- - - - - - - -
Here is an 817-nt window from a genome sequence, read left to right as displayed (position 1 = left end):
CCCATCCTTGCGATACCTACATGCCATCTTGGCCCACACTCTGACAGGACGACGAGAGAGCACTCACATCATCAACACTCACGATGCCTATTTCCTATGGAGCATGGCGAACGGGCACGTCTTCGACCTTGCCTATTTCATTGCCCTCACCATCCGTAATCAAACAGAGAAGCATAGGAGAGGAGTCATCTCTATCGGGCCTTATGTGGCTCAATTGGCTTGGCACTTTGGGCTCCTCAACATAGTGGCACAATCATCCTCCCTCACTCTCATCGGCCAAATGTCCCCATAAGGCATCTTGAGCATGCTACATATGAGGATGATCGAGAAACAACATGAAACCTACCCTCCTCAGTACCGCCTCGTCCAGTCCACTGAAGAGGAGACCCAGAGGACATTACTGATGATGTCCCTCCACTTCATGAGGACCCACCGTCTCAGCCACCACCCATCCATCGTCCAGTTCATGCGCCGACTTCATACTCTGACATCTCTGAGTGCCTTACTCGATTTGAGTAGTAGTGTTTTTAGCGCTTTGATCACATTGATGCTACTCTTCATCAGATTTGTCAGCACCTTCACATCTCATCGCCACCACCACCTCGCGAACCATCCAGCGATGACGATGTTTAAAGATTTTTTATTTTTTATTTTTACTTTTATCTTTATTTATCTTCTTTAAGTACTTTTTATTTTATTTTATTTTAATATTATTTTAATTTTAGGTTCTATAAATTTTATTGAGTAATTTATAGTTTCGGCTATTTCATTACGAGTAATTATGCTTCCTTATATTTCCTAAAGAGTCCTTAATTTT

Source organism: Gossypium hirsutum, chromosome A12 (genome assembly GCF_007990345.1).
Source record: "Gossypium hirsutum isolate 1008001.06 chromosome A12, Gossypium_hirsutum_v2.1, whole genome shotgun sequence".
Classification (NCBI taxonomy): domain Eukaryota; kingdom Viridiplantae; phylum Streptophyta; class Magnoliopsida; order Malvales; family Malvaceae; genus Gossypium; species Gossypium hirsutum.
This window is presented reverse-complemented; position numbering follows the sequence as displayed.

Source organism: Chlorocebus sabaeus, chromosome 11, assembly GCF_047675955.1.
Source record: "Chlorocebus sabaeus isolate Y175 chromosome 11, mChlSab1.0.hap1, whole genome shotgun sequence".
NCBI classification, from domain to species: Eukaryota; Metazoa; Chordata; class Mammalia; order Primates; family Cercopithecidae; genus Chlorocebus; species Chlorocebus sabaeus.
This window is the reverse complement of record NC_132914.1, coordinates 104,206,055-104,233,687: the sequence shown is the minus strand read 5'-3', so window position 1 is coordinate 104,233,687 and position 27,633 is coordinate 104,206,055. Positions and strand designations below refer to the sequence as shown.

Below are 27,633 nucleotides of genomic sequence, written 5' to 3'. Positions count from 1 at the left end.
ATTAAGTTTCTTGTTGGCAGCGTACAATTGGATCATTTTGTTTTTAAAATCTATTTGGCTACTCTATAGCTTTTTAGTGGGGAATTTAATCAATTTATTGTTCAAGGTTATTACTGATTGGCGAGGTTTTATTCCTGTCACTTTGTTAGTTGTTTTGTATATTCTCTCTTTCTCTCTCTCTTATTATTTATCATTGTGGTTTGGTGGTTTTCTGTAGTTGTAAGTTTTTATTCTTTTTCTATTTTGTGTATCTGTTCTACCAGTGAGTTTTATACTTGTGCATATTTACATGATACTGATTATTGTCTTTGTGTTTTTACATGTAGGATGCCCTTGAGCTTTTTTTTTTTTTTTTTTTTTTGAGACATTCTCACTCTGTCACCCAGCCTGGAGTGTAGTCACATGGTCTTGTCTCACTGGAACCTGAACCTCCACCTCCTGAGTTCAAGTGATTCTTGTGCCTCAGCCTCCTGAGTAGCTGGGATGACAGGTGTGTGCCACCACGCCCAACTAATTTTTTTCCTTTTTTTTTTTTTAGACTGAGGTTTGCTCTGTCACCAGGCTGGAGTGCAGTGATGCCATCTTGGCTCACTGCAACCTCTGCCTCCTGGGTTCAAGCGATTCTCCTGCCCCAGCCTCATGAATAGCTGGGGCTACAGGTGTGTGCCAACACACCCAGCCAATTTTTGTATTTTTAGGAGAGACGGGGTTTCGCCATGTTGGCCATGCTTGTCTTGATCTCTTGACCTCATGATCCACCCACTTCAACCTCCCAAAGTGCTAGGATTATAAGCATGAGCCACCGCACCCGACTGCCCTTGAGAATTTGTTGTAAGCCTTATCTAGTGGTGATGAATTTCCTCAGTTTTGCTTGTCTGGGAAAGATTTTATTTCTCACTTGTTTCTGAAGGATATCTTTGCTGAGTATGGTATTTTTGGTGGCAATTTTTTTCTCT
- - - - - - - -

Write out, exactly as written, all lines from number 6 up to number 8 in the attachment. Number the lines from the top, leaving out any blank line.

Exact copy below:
This window is presented reverse-complemented; position numbering follows the sequence as displayed.

Source organism: Chlorocebus sabaeus, chromosome 11, assembly GCF_047675955.1.
Source record: "Chlorocebus sabaeus isolate Y175 chromosome 11, mChlSab1.0.hap1, whole genome shotgun sequence".